And bade me creep past.
No! let me taste the whole of it, fare like my peers
The heroes of old,
Bear the brunt, in a minute pay glad life’s arrears
Of pain, darkness and cold
For sudden the worst turns the best to the brave,
The black minute’s at end,
And the elements’ rage, the fiend-voices that rave,
Shall dwindle, shall blend,
Shall change, shall become first a peace out of pain,
Then a light, then thy breast,
O thou soul of my soul! I shall clasp thee gain,
And with God be the rest!

 

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To Edward Fitzgerald

I chanced upon a new book yesterday;
I opened it, and, where my finger lay
‘Twixt page and uncut page, these words I read  –
Some six or seven at most – and learned thereby
That you, Fitzgerald, whom by ear and eye
She never knew, “thanked God my wife was dead.”
Aye, dead! and were yourself alive, good Fitz,
How to return you thanks would task my wits.
Kicking you seems the common lot of curs –
While more appropriate greeting lends you grace,
Surely to spit there glorifies your face –
Spitting from lips once sanctified by hers.

——————————————————–

 

*After Fitzgerald died, Browning happened to
run across Fitzgerald’s words in the poem about
the death of Mrs. Browning and wrote this poem
in anger.

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              Memorabilia

Ah, did you once see Shelley plain,
   And did he stop and speak to you
And did you speak to him again?
   How strange it seems and new!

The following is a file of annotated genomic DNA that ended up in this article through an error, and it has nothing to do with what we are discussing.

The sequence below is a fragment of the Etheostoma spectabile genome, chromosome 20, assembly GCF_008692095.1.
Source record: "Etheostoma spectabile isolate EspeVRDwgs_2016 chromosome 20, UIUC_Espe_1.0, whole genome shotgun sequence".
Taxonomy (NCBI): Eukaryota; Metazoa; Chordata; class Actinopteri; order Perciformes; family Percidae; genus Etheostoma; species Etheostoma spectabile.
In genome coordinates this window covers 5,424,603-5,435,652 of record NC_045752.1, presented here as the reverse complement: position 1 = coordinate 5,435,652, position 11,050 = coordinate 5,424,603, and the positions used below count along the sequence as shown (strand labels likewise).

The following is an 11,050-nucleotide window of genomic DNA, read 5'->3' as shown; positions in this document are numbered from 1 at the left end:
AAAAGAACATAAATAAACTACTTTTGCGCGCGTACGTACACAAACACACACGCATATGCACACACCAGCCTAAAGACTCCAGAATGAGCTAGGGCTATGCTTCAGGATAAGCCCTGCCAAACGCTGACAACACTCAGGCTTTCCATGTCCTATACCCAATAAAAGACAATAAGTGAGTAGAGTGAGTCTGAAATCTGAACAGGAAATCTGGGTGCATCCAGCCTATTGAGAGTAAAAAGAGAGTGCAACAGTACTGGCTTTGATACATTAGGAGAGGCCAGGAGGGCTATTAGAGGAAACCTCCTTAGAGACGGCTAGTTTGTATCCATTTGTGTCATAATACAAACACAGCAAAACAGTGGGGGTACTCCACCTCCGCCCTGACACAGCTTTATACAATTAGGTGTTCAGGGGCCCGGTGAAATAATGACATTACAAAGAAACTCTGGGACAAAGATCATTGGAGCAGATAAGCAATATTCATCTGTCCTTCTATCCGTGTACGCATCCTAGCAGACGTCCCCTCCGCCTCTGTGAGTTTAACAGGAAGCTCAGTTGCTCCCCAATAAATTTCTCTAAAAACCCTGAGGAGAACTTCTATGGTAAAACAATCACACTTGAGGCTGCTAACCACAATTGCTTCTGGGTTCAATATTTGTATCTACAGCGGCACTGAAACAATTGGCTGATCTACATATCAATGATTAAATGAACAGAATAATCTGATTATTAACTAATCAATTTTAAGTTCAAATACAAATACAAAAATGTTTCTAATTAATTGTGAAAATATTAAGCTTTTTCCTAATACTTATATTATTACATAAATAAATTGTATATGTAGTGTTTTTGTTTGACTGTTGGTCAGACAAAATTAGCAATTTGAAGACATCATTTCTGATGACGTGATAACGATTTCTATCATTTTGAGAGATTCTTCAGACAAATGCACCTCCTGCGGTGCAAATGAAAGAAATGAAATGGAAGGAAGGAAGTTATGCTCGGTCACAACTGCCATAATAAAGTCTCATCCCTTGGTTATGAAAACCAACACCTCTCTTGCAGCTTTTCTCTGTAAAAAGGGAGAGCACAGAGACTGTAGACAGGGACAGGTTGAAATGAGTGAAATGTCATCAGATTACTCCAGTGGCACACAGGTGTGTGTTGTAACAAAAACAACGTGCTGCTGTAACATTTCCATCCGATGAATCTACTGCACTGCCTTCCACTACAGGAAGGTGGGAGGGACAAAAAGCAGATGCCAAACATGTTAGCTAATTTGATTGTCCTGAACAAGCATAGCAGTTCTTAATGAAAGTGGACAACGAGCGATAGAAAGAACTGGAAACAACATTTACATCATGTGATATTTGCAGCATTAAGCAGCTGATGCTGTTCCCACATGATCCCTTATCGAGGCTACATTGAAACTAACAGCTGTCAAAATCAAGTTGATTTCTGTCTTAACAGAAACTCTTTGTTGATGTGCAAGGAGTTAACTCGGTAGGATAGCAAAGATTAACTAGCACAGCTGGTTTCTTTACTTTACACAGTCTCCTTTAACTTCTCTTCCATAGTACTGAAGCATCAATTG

But you were living before that,
   And also you are living after;
And the memory I started at –
   My starting moves your laughter. 

I crossed a moor, with a name of its own
   And a certain use in the world no doubt,
Yet a hand’s-breadth of it shines alone
   ‘Mid the blank miles round about: 

For there I picked up on the heather
   And there I put inside my breast
A molted feather, an eagle feather!
   Well, I forget the rest.

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                       Song  

Nay but you, who do not love her,
   Is she not pure gold, my mistress?
Holds earth aught – speak truth – above her?
   Aught like this tress, see, and this tress,
And this last fairest tress of all,
So fair, see, ere I let it fall? 

Because you spend your lives in praising;
   To praise, you search the wide world over:
Then why not witness, calmly gazing,
   If earth holds aught – speak truth – above her?
Above this tress, and this, I touch
But cannot praise, I love so much.

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             Meeting At Night

The gray sea and the long black land;
And the yellow half-moon large and low;
And the startled little waves that leap
In fiery ringlets from their sleep,
As I gain the cove with pushing prow,
And quench its speed in the slushy sand.

Then a mile of warm sea-scented beach
Three fields to cross till a farm appears;
A tap at the pane, the quick sharp scratch
And blue spirt of a lighted match,
And a voice less loud, through its joys and fears,
Than the two hearts beating each to each!